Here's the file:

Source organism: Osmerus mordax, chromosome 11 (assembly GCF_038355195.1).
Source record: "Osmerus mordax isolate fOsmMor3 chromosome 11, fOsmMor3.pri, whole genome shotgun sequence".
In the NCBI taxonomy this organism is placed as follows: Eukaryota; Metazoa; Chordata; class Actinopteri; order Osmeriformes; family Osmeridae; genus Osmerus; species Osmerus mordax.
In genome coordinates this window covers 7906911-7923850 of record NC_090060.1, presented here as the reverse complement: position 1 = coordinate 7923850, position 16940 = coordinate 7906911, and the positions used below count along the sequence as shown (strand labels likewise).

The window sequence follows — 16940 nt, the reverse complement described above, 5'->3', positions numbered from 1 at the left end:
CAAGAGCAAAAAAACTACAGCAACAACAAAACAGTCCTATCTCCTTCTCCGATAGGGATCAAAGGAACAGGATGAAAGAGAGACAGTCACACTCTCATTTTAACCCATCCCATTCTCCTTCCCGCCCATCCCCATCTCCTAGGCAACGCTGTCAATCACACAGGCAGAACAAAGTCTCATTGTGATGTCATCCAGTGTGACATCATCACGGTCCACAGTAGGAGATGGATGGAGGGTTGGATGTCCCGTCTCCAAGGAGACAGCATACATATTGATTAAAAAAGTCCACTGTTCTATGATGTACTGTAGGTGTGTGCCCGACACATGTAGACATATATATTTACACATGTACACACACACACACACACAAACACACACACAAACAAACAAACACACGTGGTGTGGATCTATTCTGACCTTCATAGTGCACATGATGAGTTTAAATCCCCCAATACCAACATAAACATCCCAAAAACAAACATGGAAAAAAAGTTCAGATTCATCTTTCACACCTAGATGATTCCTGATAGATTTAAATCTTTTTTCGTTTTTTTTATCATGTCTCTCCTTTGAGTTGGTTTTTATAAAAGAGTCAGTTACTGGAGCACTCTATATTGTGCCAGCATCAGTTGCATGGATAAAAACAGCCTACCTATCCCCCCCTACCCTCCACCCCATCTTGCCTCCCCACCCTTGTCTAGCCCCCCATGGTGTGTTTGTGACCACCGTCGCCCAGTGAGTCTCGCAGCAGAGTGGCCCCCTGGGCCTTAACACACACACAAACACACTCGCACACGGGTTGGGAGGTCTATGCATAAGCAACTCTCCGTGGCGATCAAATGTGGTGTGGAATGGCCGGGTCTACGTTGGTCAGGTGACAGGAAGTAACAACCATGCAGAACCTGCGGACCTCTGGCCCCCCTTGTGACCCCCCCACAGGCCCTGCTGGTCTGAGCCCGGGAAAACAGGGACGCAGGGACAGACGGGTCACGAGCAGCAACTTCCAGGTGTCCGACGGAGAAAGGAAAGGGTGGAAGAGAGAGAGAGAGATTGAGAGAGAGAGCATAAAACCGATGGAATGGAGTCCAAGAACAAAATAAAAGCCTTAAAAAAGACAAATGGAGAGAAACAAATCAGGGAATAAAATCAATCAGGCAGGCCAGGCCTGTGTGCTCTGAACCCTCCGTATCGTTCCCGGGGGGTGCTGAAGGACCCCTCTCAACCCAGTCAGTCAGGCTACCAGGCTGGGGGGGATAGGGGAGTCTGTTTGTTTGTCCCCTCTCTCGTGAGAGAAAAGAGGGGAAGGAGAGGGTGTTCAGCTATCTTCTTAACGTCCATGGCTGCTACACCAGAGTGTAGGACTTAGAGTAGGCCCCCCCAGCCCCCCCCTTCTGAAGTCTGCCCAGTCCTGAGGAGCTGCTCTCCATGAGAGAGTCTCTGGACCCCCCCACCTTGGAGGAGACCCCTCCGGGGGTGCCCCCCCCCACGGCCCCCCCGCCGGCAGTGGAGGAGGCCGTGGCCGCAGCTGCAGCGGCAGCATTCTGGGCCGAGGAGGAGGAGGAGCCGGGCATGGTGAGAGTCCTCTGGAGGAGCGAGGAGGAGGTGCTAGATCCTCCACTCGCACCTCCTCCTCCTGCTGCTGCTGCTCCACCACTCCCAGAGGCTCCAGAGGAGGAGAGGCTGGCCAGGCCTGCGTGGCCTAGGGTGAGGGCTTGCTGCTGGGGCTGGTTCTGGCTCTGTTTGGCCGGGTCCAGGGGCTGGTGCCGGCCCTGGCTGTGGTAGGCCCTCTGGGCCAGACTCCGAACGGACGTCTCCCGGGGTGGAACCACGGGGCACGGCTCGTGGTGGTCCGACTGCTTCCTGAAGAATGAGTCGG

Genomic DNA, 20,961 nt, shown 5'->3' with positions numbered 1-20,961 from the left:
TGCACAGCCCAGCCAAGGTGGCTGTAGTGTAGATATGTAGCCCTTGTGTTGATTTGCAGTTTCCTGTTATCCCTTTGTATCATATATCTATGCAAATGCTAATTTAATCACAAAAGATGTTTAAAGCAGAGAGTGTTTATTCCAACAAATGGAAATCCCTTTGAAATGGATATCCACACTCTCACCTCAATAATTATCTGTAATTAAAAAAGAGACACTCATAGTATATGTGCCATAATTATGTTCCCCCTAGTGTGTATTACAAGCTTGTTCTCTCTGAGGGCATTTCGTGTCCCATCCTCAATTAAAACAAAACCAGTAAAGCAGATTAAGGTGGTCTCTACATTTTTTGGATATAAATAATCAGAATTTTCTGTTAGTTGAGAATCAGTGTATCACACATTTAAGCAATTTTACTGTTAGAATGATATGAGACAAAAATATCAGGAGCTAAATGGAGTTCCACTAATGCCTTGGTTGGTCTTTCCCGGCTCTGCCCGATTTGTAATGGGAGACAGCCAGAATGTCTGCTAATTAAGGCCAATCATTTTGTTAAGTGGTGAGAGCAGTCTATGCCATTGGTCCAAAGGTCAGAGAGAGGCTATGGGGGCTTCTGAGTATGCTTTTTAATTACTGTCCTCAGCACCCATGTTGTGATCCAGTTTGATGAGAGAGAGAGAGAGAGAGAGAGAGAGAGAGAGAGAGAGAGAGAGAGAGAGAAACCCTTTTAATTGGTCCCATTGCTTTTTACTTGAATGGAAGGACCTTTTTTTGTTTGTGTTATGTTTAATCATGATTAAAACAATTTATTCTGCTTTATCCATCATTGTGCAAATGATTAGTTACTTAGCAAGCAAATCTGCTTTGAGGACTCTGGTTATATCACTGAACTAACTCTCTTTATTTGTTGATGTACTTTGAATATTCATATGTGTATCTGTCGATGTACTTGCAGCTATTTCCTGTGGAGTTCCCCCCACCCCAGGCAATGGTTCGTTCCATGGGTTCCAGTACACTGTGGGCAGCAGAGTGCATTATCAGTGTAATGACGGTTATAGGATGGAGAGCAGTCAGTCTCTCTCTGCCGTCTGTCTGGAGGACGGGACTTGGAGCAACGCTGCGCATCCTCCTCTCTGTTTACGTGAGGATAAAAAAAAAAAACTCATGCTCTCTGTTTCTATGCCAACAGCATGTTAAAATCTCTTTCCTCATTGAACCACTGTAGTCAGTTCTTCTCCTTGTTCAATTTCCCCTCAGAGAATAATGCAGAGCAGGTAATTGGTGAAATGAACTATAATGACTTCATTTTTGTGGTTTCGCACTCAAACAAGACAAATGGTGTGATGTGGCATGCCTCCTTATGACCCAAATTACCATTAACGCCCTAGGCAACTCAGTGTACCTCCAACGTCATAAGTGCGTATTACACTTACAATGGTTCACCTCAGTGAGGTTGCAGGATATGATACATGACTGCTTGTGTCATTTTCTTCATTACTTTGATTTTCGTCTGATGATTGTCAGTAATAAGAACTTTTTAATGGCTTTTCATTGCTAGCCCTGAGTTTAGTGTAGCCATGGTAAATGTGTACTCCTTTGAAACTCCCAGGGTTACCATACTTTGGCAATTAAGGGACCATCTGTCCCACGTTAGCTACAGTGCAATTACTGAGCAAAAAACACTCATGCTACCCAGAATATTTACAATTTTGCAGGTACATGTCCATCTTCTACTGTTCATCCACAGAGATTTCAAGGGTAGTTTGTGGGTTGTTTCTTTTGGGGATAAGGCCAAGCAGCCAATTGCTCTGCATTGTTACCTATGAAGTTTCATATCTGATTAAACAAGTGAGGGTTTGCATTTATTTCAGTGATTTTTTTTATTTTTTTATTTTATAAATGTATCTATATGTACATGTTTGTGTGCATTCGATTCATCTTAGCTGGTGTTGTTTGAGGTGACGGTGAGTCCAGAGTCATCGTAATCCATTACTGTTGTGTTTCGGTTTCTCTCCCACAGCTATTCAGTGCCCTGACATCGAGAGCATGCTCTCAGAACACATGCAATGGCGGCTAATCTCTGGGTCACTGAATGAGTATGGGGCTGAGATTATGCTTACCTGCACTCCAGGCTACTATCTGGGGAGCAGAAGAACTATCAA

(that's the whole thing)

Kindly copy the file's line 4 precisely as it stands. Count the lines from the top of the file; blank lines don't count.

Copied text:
In genome coordinates this window covers 7906911-7923850 of record NC_090060.1, presented here as the reverse complement: position 1 = coordinate 7923850, position 16940 = coordinate 7906911, and the positions used below count along the sequence as shown (strand labels likewise).